I very much doubt that any wedding is consummated on the wedding night. Most people are too tired and not very capable of anything. However, a few days later and you are alone and settled down. That’s when nature takes over. However, after the wedding night Arthur and Katharine were separated. They were separated for a few weeks while the adults decided if they were old enough to live together. Katharine wasn’t even going to go to Ludlow with Arthur. Henry Vii wanted to enquire about the health of the couple, the Spanish thought Arthur was weak, but his doctors thought him well enough and the reference to him being not in good health refers to sexual health. Some people thought sex was bad for young people, others it was good for them. It was this debate which dominated the next few weeks. The issue of a separation was settled when one doctor pointed out that the Princes would be heartbroken to be left behind if Arthur left for Ludlow. So the couple got on well and liked each other. After a few weeks the couple were allowed to establish their own household. In this case it was in the newly done up stronghold of Ludlow, the luxurious Royal Apartments awaited them in the capital of the Marches.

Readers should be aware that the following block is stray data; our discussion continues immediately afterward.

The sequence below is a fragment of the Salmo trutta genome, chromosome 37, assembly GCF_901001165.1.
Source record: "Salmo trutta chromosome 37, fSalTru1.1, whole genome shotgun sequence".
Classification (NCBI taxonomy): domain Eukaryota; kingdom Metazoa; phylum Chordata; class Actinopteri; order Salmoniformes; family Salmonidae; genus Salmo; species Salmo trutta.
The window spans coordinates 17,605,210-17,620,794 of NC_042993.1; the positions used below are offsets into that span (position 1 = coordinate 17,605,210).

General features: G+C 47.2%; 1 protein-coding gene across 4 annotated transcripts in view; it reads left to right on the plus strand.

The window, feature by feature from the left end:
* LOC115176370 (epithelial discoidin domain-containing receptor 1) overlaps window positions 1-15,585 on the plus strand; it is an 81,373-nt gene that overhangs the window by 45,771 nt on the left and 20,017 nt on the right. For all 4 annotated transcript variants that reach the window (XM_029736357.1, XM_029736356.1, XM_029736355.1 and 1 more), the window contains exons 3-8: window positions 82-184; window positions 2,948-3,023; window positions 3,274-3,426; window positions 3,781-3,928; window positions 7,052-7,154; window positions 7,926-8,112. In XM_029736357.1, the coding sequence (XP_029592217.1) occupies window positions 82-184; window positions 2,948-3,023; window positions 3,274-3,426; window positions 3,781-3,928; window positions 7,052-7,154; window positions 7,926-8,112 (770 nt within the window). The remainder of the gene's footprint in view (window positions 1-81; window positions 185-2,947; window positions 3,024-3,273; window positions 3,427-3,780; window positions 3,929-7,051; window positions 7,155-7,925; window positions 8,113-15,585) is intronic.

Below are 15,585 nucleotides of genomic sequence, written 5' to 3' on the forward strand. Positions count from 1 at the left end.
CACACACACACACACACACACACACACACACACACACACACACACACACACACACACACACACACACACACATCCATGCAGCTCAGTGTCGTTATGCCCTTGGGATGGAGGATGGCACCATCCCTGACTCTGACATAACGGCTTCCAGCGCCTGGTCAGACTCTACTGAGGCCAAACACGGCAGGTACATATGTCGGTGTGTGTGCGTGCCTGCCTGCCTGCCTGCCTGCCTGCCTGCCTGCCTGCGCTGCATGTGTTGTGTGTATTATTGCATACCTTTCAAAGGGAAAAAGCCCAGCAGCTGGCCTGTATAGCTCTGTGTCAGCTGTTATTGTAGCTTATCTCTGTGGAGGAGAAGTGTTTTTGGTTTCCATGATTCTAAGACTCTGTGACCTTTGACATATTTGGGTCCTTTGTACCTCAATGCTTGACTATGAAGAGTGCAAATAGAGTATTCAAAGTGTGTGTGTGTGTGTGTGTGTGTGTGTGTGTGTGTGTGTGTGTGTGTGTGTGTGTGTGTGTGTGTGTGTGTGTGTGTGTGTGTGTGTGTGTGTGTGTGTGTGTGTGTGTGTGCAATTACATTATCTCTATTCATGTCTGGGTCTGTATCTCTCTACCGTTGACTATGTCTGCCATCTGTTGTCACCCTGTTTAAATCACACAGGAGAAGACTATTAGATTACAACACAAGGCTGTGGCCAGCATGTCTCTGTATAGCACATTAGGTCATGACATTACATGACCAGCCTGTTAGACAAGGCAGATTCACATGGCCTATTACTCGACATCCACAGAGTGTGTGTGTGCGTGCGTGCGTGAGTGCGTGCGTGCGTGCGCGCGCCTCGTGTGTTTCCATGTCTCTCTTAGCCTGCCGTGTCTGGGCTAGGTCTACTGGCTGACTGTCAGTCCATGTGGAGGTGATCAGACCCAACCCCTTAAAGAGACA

The next time Katharine actually slept in the same room as Arthur was December 1501. Katharine said that she had only slept in the same bed 7 times and yet his chamberlain said he went to her Chambers several times. Where either of them lying? No. Both told the truth as they remembered it. Arthur may not have actually slept with Katharine. They were not in any rush. Duty is not a guarantee of achievement. Being in the same room wasn’t evidence of sex but its implied. Everyone assumed and nobody said otherwise because it wasn’t something you talked about. Donna Elvira was certain Katharine remained a virgin. Several attempts may have been made but failed. If Arthur had testicular cancer one of the serious ailments people today thought that he had then he wouldn’t be able to consummate his union. At the end of the day we simply don’t know the truth, but I don’t think it was consummated and I do believe what Katharine spoke the truth over and over again all those years ago.